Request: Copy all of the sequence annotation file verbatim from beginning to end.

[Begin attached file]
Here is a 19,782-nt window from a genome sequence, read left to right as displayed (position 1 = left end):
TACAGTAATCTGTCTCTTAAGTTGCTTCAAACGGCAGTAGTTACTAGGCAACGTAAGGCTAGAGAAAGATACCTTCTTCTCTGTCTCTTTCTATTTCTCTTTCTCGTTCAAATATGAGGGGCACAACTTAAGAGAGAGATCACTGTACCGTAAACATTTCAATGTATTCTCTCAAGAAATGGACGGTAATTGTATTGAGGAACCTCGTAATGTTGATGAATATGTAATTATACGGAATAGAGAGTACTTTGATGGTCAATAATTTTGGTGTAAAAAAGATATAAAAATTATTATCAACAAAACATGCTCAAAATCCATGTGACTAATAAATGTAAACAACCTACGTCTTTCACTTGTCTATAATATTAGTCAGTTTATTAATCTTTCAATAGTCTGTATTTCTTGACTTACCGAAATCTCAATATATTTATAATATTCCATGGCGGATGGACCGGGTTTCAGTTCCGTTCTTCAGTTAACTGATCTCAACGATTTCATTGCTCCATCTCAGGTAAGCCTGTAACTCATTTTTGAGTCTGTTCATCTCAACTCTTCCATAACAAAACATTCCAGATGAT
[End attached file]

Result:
Here is a 19,782-nt window from a genome sequence, read left to right as displayed (position 1 = left end):
TACAGTAATCTGTCTCTTAAGTTGCTTCAAACGGCAGTAGTTACTAGGCAACGTAAGGCTAGAGAAAGATACCTTCTTCTCTGTCTCTTTCTATTTCTCTTTCTCGTTCAAATATGAGGGGCACAACTTAAGAGAGAGATCACTGTACCGTAAACATTTCAATGTATTCTCTCAAGAAATGGACGGTAATTGTATTGAGGAACCTCGTAATGTTGATGAATATGTAATTATACGGAATAGAGAGTACTTTGATGGTCAATAATTTTGGTGTAAAAAAGATATAAAAATTATTATCAACAAAACATGCTCAAAATCCATGTGACTAATAAATGTAAACAACCTACGTCTTTCACTTGTCTATAATATTAGTCAGTTTATTAATCTTTCAATAGTCTGTATTTCTTGACTTACCGAAATCTCAATATATTTATAATATTCCATGGCGGATGGACCGGGTTTCAGTTCCGTTCTTCAGTTAACTGATCTCAACGATTTCATTGCTCCATCTCAGGTAAGCCTGTAACTCATTTTTGAGTCTGTTCATCTCAACTCTTCCATAACAAAACATTCCAGATGAT